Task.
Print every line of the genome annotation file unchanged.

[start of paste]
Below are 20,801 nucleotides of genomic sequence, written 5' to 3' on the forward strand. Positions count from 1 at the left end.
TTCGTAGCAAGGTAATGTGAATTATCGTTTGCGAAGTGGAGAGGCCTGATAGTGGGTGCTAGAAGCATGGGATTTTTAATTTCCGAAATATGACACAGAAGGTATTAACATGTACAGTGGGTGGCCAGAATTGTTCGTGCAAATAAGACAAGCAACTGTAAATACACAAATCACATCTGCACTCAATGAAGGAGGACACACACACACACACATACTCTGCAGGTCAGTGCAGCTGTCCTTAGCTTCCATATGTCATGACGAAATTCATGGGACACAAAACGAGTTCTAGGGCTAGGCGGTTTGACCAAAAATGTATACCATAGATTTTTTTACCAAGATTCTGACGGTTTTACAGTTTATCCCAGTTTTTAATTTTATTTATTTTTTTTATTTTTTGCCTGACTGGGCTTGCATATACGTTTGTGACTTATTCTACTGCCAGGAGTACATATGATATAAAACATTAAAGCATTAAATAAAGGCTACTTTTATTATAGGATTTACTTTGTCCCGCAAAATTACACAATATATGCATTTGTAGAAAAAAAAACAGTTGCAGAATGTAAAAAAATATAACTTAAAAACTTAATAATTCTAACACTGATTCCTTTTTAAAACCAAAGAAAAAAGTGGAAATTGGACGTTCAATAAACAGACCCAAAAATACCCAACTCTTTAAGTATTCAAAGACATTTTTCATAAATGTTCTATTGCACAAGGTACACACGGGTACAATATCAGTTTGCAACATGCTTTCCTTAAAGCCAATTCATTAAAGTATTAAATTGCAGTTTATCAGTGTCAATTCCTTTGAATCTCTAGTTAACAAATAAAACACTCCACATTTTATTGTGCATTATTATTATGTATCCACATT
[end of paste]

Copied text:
Below are 20,801 nucleotides of genomic sequence, written 5' to 3' on the forward strand. Positions count from 1 at the left end.
TTCGTAGCAAGGTAATGTGAATTATCGTTTGCGAAGTGGAGAGGCCTGATAGTGGGTGCTAGAAGCATGGGATTTTTAATTTCCGAAATATGACACAGAAGGTATTAACATGTACAGTGGGTGGCCAGAATTGTTCGTGCAAATAAGACAAGCAACTGTAAATACACAAATCACATCTGCACTCAATGAAGGAGGACACACACACACACACATACTCTGCAGGTCAGTGCAGCTGTCCTTAGCTTCCATATGTCATGACGAAATTCATGGGACACAAAACGAGTTCTAGGGCTAGGCGGTTTGACCAAAAATGTATACCATAGATTTTTTTACCAAGATTCTGACGGTTTTACAGTTTATCCCAGTTTTTAATTTTATTTATTTTTTTTATTTTTTGCCTGACTGGGCTTGCATATACGTTTGTGACTTATTCTACTGCCAGGAGTACATATGATATAAAACATTAAAGCATTAAATAAAGGCTACTTTTATTATAGGATTTACTTTGTCCCGCAAAATTACACAATATATGCATTTGTAGAAAAAAAAACAGTTGCAGAATGTAAAAAAATATAACTTAAAAACTTAATAATTCTAACACTGATTCCTTTTTAAAACCAAAGAAAAAAGTGGAAATTGGACGTTCAATAAACAGACCCAAAAATACCCAACTCTTTAAGTATTCAAAGACATTTTTCATAAATGTTCTATTGCACAAGGTACACACGGGTACAATATCAGTTTGCAACATGCTTTCCTTAAAGCCAATTCATTAAAGTATTAAATTGCAGTTTATCAGTGTCAATTCCTTTGAATCTCTAGTTAACAAATAAAACACTCCACATTTTATTGTGCATTATTATTATGTATCCACATT